A lot of us got burned and I hope the FTC and our political and business elite does something the help the common person in the US. 

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did you account for the avian flu issue?

in the USA, 5-10 million chickens / poultry that lay eggs have died, or been killed, to prevent further spread of the disease(s).

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In US eggs would be continent based - not global. I've seen the price come down a bit. But they were one of those standards we expect to be super cheap here. I use maybe 2 a day and am fine with the price/value ratio. Maybe I value them more when they are not incredibly cheap. I don't spend much at all on food luxury items so even now I pay for the hard shelled brown cage free ones because they make me happy aesthetically. If I could get to Farmers market I''d happily pay for local. The conglomerates and price fixing I've noted before as everywhere/ most industries - just done in the back room.  Hard for regulators to prove difference between copy cat priciong and intentional group acts.

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the Economist article did account for avian flu and the research and the FTC seem to both agree that that factor was not adequate to account for the price increasing as much as it did. 

 

I think the inflation/pandemic gave sellers the excuse to fix prices and to try to get away with it. 

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  • 1 month later...
1 hour ago, Margaret Pilgrim said:

Can't remember when I last saw those prices!      I'm still paying $4+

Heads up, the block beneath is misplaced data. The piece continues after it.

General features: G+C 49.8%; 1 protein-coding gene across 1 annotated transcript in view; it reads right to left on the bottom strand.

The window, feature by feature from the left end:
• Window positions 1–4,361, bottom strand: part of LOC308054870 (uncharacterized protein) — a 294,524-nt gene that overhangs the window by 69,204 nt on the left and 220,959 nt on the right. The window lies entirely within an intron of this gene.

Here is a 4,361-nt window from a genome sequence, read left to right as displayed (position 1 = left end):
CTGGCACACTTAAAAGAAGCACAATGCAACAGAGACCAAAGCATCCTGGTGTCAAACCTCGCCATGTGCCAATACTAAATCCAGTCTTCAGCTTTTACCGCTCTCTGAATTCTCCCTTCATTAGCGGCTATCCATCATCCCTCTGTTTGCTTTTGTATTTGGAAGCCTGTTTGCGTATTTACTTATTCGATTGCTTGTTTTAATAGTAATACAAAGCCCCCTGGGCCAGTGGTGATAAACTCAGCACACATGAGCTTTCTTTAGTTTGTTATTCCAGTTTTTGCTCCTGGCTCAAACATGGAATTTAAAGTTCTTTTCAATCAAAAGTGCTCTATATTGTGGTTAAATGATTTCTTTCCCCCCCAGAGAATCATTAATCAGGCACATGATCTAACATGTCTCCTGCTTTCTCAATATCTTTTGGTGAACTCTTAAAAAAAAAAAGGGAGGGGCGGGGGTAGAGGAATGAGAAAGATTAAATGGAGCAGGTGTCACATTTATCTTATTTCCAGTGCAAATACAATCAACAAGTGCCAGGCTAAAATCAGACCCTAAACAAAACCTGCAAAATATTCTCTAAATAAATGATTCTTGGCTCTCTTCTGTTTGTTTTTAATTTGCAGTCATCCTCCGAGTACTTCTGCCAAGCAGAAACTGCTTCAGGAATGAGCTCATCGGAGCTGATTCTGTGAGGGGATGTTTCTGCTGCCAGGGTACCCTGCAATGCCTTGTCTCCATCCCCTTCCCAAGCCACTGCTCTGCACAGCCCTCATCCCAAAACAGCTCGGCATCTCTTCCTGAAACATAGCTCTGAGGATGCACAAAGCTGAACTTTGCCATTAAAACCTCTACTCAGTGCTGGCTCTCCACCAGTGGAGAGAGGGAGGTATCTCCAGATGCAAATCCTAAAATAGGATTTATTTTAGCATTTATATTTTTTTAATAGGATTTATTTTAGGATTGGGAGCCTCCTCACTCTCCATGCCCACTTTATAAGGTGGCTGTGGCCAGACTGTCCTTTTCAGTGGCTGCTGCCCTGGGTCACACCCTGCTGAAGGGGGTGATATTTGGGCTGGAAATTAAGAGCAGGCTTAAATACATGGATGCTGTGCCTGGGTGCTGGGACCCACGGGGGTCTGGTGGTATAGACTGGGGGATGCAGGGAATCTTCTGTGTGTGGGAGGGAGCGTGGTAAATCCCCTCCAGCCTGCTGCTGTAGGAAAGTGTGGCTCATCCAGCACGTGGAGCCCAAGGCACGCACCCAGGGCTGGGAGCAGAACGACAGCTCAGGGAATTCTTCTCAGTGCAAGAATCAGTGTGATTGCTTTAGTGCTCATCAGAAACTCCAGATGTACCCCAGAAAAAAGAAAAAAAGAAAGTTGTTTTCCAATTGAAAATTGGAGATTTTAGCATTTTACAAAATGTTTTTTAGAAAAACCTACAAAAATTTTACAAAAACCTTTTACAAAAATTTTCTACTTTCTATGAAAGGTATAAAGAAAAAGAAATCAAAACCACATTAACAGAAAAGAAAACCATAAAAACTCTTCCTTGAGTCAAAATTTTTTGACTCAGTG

I paid $6/doz at Ralphs this week

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12 minutes ago, liuzhou said:

$2 USD / dozen here for free range. Sorry, don't mean to crow!

The rooster can hardly take the credit ;)

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I can buy free range eggs all over the neighbourhood for $5.00 Cdn per dozen. Lovely big eggs with deep orange yolks. One place I frequent usually throws in another dozen because she always has "too many eggs." A few of the neighbourhood places have started charging $6.00/dozen but most are holding at 5.00.

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Bought eggs this morning for $1.99 at Kroger. And free-range ones at the farmer’s market for $4. Grocery store ones are to cook with. Free range are to eat scrambled, boiled, over easy, etc.

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Don't ask. Eat it.

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I bought eggs this morning at the grocery store. The eggs here are sold by the kilo and are sold in packages of 15 or 30. Figured it out when I got home and I paid $3.44 for a dozen.

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They aren't free range but this supermarket has pretty decent eggs.

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My husband just came back with the most expensive eggs he ever bought: Petaliuma, pasture raised, cage free, organic. $9.99 a dozen. The price jumped $1.50 in the last two weeks. He does almost all the shopping these days so I just go along with his choices. Unfortunately we are eating more eggs than in previous years and baking more cakes. A correction may be due.

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15 hours ago, liuzhou said:

26$ USD / dozen. Goose eggs. 200 g / 7 ounces each.

Now if only they were golden!  But then they wouldn't be so tasty. 

Anna Nielsen aka "Anna N"